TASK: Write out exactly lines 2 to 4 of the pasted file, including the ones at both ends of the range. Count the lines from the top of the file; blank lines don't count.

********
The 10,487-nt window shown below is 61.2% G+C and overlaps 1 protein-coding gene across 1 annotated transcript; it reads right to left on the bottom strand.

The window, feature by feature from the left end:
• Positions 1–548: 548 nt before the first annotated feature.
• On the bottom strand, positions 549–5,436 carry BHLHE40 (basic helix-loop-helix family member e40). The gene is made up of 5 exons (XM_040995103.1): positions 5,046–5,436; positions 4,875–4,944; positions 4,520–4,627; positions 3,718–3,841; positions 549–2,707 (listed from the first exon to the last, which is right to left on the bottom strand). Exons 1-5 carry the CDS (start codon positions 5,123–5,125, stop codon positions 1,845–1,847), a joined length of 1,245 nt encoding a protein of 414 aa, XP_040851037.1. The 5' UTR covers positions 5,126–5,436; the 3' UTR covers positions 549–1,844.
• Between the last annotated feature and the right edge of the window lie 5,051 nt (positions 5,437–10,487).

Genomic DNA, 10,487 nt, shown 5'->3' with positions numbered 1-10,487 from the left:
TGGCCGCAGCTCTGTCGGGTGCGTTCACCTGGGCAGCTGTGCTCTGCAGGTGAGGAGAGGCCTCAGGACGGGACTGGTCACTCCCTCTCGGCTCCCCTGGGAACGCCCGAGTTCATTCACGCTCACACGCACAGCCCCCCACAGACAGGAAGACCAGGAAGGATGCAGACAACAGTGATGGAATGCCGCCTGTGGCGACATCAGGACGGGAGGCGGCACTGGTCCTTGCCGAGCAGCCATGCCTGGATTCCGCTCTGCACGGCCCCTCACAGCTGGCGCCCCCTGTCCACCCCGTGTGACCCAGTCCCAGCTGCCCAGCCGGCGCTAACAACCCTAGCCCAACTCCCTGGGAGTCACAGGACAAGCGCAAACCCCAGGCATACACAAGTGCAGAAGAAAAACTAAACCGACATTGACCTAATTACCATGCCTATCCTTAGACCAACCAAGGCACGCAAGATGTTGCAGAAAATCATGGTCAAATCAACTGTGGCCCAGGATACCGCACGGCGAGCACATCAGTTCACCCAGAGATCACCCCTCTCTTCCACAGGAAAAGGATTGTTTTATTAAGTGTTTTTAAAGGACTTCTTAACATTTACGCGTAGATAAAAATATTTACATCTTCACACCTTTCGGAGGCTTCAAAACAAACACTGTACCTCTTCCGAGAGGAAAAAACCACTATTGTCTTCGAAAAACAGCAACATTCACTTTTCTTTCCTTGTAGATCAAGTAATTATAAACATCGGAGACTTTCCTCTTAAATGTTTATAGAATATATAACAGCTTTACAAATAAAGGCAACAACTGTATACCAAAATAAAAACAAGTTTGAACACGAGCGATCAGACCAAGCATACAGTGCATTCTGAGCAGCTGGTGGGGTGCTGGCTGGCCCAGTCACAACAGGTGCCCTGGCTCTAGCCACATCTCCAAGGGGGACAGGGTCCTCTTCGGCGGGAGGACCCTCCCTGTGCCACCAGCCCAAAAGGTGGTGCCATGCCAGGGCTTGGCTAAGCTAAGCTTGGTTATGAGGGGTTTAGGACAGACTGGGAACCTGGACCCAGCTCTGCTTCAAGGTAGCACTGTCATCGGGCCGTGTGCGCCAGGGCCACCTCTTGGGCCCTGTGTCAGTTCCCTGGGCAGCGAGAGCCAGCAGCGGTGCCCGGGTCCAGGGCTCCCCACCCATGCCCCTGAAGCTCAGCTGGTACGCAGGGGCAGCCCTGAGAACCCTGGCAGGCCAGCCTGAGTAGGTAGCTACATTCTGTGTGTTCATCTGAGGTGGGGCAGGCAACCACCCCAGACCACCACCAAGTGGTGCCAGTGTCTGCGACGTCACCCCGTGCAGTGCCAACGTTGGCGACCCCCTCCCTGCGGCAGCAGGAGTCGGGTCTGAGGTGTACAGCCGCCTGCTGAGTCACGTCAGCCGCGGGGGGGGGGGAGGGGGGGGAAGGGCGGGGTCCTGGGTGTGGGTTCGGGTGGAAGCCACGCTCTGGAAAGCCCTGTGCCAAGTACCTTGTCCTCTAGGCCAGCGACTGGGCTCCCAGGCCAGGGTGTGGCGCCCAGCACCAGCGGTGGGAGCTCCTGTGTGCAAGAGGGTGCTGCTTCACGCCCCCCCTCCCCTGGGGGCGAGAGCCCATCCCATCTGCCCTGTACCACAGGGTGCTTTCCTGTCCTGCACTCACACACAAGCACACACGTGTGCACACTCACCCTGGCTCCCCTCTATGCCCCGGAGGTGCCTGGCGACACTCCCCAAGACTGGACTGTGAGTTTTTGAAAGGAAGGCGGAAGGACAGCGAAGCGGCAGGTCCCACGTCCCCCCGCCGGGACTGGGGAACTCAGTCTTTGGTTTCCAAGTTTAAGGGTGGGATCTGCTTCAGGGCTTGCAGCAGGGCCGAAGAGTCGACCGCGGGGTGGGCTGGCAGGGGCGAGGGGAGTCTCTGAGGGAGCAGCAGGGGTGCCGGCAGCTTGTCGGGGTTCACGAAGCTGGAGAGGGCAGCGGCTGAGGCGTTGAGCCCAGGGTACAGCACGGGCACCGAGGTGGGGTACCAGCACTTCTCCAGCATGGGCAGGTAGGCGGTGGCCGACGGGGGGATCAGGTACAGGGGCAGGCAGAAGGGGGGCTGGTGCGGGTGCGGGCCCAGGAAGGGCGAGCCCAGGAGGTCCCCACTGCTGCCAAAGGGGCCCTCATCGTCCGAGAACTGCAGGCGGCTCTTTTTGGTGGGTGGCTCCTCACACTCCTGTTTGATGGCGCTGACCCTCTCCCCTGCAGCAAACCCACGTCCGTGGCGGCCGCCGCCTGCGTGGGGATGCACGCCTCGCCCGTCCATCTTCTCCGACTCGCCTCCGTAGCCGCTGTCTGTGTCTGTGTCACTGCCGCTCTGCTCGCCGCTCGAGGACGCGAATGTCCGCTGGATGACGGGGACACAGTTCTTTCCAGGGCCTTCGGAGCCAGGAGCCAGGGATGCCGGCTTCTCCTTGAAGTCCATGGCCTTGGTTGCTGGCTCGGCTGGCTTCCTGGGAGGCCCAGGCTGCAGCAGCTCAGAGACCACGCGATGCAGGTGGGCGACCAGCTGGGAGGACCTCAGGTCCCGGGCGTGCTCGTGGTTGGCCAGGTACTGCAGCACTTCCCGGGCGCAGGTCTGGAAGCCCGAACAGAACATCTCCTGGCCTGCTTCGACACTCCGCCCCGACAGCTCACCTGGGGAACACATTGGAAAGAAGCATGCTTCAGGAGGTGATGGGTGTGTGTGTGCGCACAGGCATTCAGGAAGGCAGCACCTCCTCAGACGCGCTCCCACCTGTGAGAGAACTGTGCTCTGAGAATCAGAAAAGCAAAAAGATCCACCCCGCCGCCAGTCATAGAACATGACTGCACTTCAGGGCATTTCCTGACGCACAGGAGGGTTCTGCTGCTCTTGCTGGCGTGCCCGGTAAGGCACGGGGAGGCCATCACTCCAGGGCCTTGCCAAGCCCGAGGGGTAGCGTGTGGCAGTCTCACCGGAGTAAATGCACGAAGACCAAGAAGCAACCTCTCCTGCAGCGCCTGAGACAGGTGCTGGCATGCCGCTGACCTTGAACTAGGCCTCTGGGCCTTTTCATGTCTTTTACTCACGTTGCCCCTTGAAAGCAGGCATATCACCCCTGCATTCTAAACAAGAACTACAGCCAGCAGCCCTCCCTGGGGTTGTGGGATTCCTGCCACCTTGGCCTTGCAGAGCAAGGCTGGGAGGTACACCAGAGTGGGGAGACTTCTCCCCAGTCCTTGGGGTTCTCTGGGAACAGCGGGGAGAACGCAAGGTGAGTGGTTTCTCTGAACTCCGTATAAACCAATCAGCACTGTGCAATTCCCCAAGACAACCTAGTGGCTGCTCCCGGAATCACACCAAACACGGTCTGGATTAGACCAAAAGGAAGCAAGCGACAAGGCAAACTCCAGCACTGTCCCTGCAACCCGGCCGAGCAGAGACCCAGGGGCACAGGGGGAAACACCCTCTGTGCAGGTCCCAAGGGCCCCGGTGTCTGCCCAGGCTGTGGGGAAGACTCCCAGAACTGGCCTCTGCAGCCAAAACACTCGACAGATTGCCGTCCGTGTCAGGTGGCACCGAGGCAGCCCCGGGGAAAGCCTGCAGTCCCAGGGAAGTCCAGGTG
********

The window, feature by feature from the left end:
• Positions 1–548: 548 nt before the first annotated feature.
• On the bottom strand, positions 549–5,436 carry BHLHE40 (basic helix-loop-helix family member e40). The gene is made up of 5 exons (XM_040995103.1): positions 5,046–5,436; positions 4,875–4,944; positions 4,520–4,627; positions 3,718–3,841; positions 549–2,707 (listed from the first exon to the last, which is right to left on the bottom strand). Exons 1-5 carry the CDS (start codon positions 5,123–5,125, stop codon positions 1,845–1,847), a joined length of 1,245 nt encoding a protein of 414 aa, XP_040851037.1. The 5' UTR covers positions 5,126–5,436; the 3' UTR covers positions 549–1,844.